The Formerly Middle Class?
David Brooks feels your pain. He’s concerned about people who “achieved middle-class status at the tail end of the long boom, and then lost it. To them, the gap between where they are and where the used to be will seem wide and daunting.” In the economic downturn, these Americans face the loss of their homes, their jobs, their purchasing power, and even their social identities. Hearkening back to the nativism of the late 19th century, Brooks is concerned things could get ugly as the former middle class looks for someone to blame.
He may be right. I’m particularly concerned about a surge of anti-immigrant sentiment, as immigrant workers and their families have already been made into scapegoats for a host of social ills. But before we start getting anxious about reactionary social upheavals from the downwardly mobile former middle class, isn’t it worth asking if we can actually prevent much of the social and economic pain Brooks takes as a given? Can we save the middle class?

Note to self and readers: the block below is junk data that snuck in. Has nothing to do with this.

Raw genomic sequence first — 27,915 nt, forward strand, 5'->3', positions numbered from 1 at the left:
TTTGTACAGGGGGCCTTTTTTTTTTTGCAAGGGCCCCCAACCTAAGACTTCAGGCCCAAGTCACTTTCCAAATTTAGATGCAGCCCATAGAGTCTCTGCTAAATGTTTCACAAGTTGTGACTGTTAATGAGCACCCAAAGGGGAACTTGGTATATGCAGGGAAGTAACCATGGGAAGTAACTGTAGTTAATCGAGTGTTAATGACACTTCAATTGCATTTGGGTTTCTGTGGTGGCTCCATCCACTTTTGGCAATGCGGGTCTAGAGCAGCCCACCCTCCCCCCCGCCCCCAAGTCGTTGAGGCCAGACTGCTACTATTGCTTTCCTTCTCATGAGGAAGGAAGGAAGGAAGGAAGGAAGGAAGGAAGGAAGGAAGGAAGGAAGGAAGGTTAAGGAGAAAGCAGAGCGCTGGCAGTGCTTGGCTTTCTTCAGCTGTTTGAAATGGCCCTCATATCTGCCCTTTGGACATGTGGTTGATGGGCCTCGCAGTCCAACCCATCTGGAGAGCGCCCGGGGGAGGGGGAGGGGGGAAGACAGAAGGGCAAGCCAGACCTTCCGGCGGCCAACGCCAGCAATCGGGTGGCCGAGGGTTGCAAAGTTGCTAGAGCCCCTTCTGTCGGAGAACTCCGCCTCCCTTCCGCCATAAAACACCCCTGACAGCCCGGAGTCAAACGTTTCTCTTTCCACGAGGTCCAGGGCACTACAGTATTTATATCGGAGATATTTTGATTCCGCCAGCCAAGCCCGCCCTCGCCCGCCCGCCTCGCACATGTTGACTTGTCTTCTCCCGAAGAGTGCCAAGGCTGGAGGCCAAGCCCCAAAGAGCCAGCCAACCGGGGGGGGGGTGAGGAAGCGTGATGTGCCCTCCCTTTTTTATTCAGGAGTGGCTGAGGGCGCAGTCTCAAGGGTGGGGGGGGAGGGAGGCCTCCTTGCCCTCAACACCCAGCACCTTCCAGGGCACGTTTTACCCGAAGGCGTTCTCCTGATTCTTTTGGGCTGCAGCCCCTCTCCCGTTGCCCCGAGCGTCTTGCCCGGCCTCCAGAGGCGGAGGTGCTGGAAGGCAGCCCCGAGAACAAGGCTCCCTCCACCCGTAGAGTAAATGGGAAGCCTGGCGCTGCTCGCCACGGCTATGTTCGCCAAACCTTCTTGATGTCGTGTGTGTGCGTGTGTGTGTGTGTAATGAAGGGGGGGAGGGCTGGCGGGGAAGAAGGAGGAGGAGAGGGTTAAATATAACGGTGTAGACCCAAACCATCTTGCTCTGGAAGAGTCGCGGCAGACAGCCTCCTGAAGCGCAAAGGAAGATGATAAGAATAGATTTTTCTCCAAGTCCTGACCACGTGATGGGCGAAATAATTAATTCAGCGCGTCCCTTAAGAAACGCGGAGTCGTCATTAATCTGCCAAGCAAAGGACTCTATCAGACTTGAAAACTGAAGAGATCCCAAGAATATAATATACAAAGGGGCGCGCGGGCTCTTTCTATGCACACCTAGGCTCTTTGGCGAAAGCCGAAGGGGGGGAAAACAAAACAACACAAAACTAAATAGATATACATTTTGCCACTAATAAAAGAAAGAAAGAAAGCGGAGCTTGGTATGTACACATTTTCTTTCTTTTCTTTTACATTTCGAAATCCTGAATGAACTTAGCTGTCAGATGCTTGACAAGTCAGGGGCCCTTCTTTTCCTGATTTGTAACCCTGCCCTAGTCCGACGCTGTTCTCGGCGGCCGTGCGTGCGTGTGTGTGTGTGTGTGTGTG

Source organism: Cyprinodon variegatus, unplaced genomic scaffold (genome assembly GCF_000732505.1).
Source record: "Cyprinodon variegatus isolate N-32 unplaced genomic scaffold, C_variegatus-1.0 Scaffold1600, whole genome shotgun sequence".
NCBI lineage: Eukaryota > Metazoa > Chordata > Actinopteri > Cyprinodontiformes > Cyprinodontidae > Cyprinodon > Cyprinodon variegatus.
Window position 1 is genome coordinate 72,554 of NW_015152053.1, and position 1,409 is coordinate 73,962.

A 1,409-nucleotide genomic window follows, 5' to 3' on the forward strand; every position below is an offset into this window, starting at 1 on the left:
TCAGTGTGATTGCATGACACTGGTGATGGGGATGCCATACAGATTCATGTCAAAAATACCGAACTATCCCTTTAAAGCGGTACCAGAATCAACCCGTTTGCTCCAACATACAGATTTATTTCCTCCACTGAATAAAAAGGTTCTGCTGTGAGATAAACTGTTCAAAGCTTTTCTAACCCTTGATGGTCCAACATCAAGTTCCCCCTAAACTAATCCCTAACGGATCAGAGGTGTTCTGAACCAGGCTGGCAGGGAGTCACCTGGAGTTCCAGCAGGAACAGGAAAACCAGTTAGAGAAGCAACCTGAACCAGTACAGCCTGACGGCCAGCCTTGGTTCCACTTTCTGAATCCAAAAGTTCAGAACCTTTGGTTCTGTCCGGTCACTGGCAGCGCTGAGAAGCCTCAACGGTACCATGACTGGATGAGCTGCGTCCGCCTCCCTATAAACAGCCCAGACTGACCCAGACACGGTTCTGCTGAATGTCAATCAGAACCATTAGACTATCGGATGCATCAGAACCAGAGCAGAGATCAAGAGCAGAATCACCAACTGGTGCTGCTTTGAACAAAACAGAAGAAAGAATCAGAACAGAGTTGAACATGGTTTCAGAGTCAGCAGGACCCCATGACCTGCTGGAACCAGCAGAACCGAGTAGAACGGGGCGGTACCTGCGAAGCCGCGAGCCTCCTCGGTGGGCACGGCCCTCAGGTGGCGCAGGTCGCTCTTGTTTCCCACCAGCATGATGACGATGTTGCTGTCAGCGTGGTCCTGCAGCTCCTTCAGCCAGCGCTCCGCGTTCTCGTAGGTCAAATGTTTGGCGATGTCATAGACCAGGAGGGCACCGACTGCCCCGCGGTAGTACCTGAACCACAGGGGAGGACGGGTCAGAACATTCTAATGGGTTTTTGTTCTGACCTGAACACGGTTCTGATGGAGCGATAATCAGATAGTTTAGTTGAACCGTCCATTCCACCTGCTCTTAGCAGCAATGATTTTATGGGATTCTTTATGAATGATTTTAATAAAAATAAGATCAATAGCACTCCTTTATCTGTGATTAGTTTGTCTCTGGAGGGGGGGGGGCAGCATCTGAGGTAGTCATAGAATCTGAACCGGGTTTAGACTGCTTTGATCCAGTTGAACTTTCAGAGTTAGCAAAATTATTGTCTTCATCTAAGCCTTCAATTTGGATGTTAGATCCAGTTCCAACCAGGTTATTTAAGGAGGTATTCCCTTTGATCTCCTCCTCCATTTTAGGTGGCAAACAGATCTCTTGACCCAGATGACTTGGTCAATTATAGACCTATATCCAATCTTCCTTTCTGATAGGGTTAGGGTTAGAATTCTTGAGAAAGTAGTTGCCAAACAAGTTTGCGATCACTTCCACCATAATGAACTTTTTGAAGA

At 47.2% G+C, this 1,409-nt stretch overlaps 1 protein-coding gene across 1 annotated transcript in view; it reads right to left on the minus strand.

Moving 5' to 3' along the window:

“Recessions breed pessimism,” Brooks insists. Clearly, the economic gloom has affected him already. But many of the rest of us haven’t given up yet on the hope and change – and yes, optimism – Americans voted for in the last election. While it’s very likely that the nation is already in recession, and it’s probably going to get worse, a shrinking middle class is not inevitable. Good leadership and good public policy, from improved and extended unemployment benefits to efficient stimulus, foreclosure prevention and smart public investments, can prevent Americans from falling out of the middle class. Let’s give that a chance before we get resigned to an age of “fear and diminished expectations.”